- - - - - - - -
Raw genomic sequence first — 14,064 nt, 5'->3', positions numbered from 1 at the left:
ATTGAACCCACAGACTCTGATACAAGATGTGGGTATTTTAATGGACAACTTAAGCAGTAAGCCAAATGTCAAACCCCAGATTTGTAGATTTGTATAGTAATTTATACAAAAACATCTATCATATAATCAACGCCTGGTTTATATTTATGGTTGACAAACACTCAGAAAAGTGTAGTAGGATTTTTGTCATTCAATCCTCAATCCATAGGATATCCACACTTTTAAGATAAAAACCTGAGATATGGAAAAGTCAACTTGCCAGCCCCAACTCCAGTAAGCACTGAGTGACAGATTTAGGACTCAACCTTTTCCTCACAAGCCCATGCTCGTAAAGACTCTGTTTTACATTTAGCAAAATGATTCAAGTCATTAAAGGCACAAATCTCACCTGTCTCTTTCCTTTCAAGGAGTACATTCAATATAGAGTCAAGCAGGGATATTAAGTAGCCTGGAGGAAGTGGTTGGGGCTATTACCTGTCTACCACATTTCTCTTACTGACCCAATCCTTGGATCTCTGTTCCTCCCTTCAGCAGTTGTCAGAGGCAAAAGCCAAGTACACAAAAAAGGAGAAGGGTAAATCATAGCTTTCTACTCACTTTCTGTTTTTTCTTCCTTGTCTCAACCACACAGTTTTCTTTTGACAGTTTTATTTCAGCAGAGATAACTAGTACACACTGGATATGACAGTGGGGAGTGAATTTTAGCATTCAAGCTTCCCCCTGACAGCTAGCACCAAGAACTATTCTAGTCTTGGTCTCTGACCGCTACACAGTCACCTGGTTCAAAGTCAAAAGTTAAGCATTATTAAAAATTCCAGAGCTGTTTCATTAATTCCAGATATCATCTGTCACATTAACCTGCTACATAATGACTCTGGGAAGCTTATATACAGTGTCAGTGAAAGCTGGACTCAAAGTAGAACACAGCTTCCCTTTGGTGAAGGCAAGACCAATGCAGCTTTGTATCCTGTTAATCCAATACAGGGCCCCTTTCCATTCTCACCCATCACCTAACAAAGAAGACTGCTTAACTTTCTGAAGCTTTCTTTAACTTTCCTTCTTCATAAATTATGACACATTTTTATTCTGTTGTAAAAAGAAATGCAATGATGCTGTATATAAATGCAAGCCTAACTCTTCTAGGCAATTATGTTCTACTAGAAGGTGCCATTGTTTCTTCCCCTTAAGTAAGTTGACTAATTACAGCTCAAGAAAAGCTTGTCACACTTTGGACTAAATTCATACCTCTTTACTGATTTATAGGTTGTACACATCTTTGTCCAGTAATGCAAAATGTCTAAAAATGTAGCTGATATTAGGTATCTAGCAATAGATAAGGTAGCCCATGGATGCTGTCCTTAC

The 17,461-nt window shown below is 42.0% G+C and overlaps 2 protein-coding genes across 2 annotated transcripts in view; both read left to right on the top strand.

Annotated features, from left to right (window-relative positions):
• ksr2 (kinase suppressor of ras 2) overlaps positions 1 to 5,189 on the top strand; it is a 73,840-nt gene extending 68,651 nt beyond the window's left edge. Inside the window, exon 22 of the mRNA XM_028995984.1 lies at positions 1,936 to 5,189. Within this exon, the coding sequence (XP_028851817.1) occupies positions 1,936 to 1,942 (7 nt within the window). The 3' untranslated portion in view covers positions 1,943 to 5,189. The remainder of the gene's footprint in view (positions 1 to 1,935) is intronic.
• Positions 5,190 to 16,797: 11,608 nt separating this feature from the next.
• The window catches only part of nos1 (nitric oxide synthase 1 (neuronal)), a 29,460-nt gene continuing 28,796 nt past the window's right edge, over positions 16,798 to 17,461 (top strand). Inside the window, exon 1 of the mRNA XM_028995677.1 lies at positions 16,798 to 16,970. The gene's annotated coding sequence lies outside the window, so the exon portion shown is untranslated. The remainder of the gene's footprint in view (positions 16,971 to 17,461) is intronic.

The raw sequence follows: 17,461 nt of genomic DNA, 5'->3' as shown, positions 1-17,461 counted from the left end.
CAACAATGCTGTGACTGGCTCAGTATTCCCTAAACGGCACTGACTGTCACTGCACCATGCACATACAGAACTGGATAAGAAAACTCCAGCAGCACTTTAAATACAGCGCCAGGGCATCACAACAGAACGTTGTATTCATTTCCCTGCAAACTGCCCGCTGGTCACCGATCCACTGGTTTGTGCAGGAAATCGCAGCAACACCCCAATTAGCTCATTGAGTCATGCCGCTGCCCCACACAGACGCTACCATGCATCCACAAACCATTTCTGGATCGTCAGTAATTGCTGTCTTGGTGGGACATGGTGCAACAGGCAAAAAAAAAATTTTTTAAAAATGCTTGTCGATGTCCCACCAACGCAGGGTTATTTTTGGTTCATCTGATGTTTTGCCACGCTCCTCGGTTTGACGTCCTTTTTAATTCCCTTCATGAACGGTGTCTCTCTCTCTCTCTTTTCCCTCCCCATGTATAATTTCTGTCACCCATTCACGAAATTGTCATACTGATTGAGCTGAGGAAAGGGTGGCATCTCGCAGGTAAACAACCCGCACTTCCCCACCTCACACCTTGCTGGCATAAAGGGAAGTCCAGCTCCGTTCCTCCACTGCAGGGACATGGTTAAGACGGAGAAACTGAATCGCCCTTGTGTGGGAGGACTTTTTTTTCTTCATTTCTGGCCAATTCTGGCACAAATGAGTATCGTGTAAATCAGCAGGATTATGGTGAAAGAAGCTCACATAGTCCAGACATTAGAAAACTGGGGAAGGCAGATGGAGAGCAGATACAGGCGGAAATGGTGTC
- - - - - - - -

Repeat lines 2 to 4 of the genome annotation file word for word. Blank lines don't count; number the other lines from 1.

ATTGAACCCACAGACTCTGATACAAGATGTGGGTATTTTAATGGACAACTTAAGCAGTAAGCCAAATGTCAAACCCCAGATTTGTAGATTTGTATAGTAATTTATACAAAAACATCTATCATATAATCAACGCCTGGTTTATATTTATGGTTGACAAACACTCAGAAAAGTGTAGTAGGATTTTTGTCATTCAATCCTCAATCCATAGGATATCCACACTTTTAAGATAAAAACCTGAGATATGGAAAAGTCAACTTGCCAGCCCCAACTCCAGTAAGCACTGAGTGACAGATTTAGGACTCAACCTTTTCCTCACAAGCCCATGCTCGTAAAGACTCTGTTTTACATTTAGCAAAATGATTCAAGTCATTAAAGGCACAAATCTCACCTGTCTCTTTCCTTTCAAGGAGTACATTCAATATAGAGTCAAGCAGGGATATTAAGTAGCCTGGAGGAAGTGGTTGGGGCTATTACCTGTCTACCACATTTCTCTTACTGACCCAATCCTTGGATCTCTGTTCCTCCCTTCAGCAGTTGTCAGAGGCAAAAGCCAAGTACACAAAAAAGGAGAAGGGTAAATCATAGCTTTCTACTCACTTTCTGTTTTTTCTTCCTTGTCTCAACCACACAGTTTTCTTTTGACAGTTTTATTTCAGCAGAGATAACTAGTACACACTGGATATGACAGTGGGGAGTGAATTTTAGCATTCAAGCTTCCCCCTGACAGCTAGCACCAAGAACTATTCTAGTCTTGGTCTCTGACCGCTACACAGTCACCTGGTTCAAAGTCAAAAGTTAAGCATTATTAAAAATTCCAGAGCTGTTTCATTAATTCCAGATATCATCTGTCACATTAACCTGCTACATAATGACTCTGGGAAGCTTATATACAGTGTCAGTGAAAGCTGGACTCAAAGTAGAACACAGCTTCCCTTTGGTGAAGGCAAGACCAATGCAGCTTTGTATCCTGTTAATCCAATACAGGGCCCCTTTCCATTCTCACCCATCACCTAACAAAGAAGACTGCTTAACTTTCTGAAGCTTTCTTTAACTTTCCTTCTTCATAAATTATGACACATTTTTATTCTGTTGTAAAAAGAAATGCAATGATGCTGTATATAAATGCAAGCCTAACTCTTCTAGGCAATTATGTTCTACTAGAAGGTGCCATTGTTTCTTCCCCTTAAGTAAGTTGACTAATTACAGCTCAAGAAAAGCTTGTCACACTTTGGACTAAATTCATACCTCTTTACTGATTTATAGGTTGTACACATCTTTGTCCAGTAATGCAAAATGTCTAAAAATGTAGCTGATATTAGGTATCTAGCAATAGATAAGGTAGCCCATGGATGCTGTCCTTAC

The 17,461-nt window shown below is 42.0% G+C and overlaps 2 protein-coding genes across 2 annotated transcripts in view; both read left to right on the top strand.

Annotated features, from left to right (window-relative positions):